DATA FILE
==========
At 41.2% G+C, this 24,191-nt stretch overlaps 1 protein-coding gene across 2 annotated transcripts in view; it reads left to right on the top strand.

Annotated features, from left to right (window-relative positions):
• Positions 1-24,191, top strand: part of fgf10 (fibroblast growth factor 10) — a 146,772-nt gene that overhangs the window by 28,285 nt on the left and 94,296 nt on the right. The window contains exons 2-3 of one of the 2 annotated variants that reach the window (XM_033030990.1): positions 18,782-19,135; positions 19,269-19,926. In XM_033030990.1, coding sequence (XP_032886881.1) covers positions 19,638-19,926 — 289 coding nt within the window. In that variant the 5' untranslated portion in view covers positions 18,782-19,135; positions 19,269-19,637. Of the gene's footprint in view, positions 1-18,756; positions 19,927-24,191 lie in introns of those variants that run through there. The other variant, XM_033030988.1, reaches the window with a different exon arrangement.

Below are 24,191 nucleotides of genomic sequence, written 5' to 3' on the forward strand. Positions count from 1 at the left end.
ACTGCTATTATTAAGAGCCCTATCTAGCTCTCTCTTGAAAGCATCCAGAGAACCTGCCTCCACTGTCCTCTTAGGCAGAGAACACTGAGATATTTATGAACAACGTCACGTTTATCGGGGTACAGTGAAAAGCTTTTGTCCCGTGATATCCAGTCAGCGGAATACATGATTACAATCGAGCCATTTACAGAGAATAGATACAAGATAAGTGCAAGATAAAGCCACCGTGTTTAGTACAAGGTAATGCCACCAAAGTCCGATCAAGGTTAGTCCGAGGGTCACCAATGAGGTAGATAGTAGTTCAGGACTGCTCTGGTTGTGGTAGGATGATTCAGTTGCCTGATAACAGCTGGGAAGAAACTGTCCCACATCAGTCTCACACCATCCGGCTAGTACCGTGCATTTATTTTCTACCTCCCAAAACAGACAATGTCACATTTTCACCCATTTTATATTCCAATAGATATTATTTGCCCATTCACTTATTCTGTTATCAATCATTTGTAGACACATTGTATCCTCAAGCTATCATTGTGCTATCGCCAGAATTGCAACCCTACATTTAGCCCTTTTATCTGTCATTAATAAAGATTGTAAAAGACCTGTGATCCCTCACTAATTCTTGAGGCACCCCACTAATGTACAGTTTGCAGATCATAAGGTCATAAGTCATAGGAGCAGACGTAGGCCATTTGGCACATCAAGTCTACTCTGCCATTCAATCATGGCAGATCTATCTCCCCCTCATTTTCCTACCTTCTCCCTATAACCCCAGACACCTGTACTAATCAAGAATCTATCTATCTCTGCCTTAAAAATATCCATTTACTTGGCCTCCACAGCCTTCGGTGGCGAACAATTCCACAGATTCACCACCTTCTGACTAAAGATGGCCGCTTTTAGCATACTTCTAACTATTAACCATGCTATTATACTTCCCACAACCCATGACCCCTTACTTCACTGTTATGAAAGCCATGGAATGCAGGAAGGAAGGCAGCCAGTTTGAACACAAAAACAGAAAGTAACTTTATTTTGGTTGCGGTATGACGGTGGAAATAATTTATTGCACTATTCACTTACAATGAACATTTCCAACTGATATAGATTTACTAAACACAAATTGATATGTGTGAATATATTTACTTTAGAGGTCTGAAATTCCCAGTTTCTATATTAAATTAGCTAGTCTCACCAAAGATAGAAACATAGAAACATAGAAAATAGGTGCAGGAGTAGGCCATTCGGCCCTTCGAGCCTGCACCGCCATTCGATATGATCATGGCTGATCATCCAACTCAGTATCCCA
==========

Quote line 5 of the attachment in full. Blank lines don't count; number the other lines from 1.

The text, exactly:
ACTGCTATTATTAAGAGCCCTATCTAGCTCTCTCTTGAAAGCATCCAGAGAACCTGCCTCCACTGTCCTCTTAGGCAGAGAACACTGAGATATTTATGAACAACGTCACGTTTATCGGGGTACAGTGAAAAGCTTTTGTCCCGTGATATCCAGTCAGCGGAATACATGATTACAATCGAGCCATTTACAGAGAATAGATACAAGATAAGTGCAAGATAAAGCCACCGTGTTTAGTACAAGGTAATGCCACCAAAGTCCGATCAAGGTTAGTCCGAGGGTCACCAATGAGGTAGATAGTAGTTCAGGACTGCTCTGGTTGTGGTAGGATGATTCAGTTGCCTGATAACAGCTGGGAAGAAACTGTCCCACATCAGTCTCACACCATCCGGCTAGTACCGTGCATTTATTTTCTACCTCCCAAAACAGACAATGTCACATTTTCACCCATTTTATATTCCAATAGATATTATTTGCCCATTCACTTATTCTGTTATCAATCATTTGTAGACACATTGTATCCTCAAGCTATCATTGTGCTATCGCCAGAATTGCAACCCTACATTTAGCCCTTTTATCTGTCATTAATAAAGATTGTAAAAGACCTGTGATCCCTCACTAATTCTTGAGGCACCCCACTAATGTACAGTTTGCAGATCATAAGGTCATAAGTCATAGGAGCAGACGTAGGCCATTTGGCACATCAAGTCTACTCTGCCATTCAATCATGGCAGATCTATCTCCCCCTCATTTTCCTACCTTCTCCCTATAACCCCAGACACCTGTACTAATCAAGAATCTATCTATCTCTGCCTTAAAAATATCCATTTACTTGGCCTCCACAGCCTTCGGTGGCGAACAATTCCACAGATTCACCACCTTCTGACTAAAGATGGCCGCTTTTAGCATACTTCTAACTATTAACCATGCTATTATACTTCCCACAACCCATGACCCCTTACTTCACTGTTATGAAAGCCATGGAATGCAGGAAGGAAGGCAGCCAGTTTGAACACAAAAACAGAAAGTAACTTTATTTTGGTTGCGGTATGACGGTGGAAATAATTTATTGCACTATTCACTTACAATGAACATTTCCAACTGATATAGATTTACTAAACACAAATTGATATGTGTGAATATATTTACTTTAGAGGTCTGAAATTCCCAGTTTCTATATTAAATTAGCTAGTCTCACCAAAGATAGAAACATAGAAACATAGAAAATAGGTGCAGGAGTAGGCCATTCGGCCCTTCGAGCCTGCACCGCCATTCGATATGATCATGGCTGATCATCCAACTCAGTATCCCA